Corporate Fitness and Active Aging

Active Aging: Making time for Physical Activity

elderly woman pumping ironRegular physical activity is essential for healthy aging!  There are two main questions that I am constantly being ask: how much exercise should I do? and how do I find the time to exercise?

The first question is easy to answer.  There are specific guidelines that seek to help older adults select types and amounts of exercises appropriate for their abilities. The key word is ability, please know your limitations and make sure you have your doctor’s consent.

Key Guidelines for Older Adults (65 years or older):

  • Avoid inactivity. Some is better than none!
  • Do at least 150 minutes (2hours and 30minutes) per week of moderate-intensity Aerobic Activity! These include walking, biking, rowing, nu-step, water aerobics, and even dancing. These could be performed in episodes of 10-15 minutes throughout the week.
  • Do at least 2 days of muscle-strengthening activities. These include weight machines, hand-held weights, exercise bands, calisthenics, even digging in the garden.
  • Do stretching and relaxation exercises as often as possible. Yoga and Tai Chi are excellent choices.
  • Do Balance Exercises 3 or more days per week. These include backward walking, sideways walking, heel walking, toe walking, and standing from a sitting position.  Remember use support (wall or chair) until you feel more stable.  Tai chi also may help with balance and preventing falls.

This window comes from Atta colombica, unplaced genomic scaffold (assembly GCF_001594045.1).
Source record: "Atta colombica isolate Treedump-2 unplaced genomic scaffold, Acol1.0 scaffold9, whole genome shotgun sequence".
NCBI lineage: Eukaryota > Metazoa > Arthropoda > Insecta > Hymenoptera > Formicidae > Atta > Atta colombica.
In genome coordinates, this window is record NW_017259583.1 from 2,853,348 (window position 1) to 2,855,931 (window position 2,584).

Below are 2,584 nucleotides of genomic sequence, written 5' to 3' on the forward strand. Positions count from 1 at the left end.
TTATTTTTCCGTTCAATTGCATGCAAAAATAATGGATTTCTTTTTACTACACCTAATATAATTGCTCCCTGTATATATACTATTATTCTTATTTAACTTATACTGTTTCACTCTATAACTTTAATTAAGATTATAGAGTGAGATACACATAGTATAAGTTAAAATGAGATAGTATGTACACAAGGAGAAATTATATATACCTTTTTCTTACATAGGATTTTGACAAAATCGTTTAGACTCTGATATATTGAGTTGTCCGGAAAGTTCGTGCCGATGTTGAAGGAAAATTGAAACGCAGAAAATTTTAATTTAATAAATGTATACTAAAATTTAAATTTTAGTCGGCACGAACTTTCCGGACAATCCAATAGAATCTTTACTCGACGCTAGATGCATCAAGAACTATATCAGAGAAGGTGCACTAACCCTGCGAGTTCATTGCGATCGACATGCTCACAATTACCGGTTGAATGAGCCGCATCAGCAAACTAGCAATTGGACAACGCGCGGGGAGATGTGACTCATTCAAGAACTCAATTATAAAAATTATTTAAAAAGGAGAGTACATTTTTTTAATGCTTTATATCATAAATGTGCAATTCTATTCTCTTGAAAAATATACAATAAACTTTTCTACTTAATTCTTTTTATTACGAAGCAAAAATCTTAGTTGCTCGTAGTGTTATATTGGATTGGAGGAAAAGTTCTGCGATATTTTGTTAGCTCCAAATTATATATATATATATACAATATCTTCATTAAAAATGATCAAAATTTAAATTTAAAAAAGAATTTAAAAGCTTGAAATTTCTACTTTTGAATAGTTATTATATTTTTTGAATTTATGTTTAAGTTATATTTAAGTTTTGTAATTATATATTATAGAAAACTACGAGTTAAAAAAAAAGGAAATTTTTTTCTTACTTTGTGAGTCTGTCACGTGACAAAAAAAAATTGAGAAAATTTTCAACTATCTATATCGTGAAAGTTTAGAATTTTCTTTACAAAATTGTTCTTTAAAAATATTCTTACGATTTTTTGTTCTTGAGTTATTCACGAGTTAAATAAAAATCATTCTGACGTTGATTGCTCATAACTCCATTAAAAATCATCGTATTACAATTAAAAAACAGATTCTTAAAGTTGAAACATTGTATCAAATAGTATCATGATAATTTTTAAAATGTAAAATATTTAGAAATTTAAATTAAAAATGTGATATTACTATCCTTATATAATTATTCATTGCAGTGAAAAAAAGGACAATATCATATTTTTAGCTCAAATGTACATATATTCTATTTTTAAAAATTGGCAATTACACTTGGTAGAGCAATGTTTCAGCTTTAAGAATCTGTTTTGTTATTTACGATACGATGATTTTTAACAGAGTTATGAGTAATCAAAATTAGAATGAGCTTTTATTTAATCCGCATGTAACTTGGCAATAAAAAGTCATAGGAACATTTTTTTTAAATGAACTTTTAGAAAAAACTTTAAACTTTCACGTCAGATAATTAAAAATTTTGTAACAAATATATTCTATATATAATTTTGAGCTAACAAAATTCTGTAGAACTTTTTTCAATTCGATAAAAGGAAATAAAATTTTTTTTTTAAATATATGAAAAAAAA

The second question is always the most difficult because the number one excuse for not exercising is “LACK OF TIME”.  Even when one retires it seems that all the coupled activities and events leave little room for that important part of our day “EXERCISE”!  No matter how busy you are, someone even busier than you is finding time to exercise.  Here are some ways to squeeze in that time.

  1. Wake up earlier or get to bed later. Sleep is definitely important but you can start your day an extra 30 minutes earlier or end your day an extra 30 minutes later.  You have the advantage of making your own time schedule, and you know whether you’re a morning or evening person.
  2. Cut down on media.  Record how many hours of television you watch or how many hours you spend reading or on the computer.  Cut out some of that time and you will find you have an extra 10 to 30 minutes to exercise.  See Number #3!
  3. Be an active TV watcher or active listener. Combine exercising with watching your favorite show! They have televisions in Fitness Centers! Books on tape are wonderful in enjoying the time you exercise.
  4. Walk around! Getting from one place to another by walking there and back is a great way to incorporate exercise.   Consider your limitations (using a walker, cane, bad knees etc.) but find ways that promote movement.  The stairs, the hallways, standing and talking will burn calories and improve lung function. So take a walk to your retirement community fitness center.
  5. Make it part of your routine.  You brush your teeth, you find time to eat, to socialize, to shower and even to catch up on your favorite television shows or good book.  Therefore, make exercise a part of your daily routine, once it becomes a habit it will be something that you don’t even think about you just do it. Before you know it you will be an active member of your senior living fitness program!
  6. Mix socializing with exercising.  Find an exercise partner, a group to walk with outside or in the hallways, even attend exercise classes where there are others on a regular schedule.  Motivate someone to join you and have them motivate you.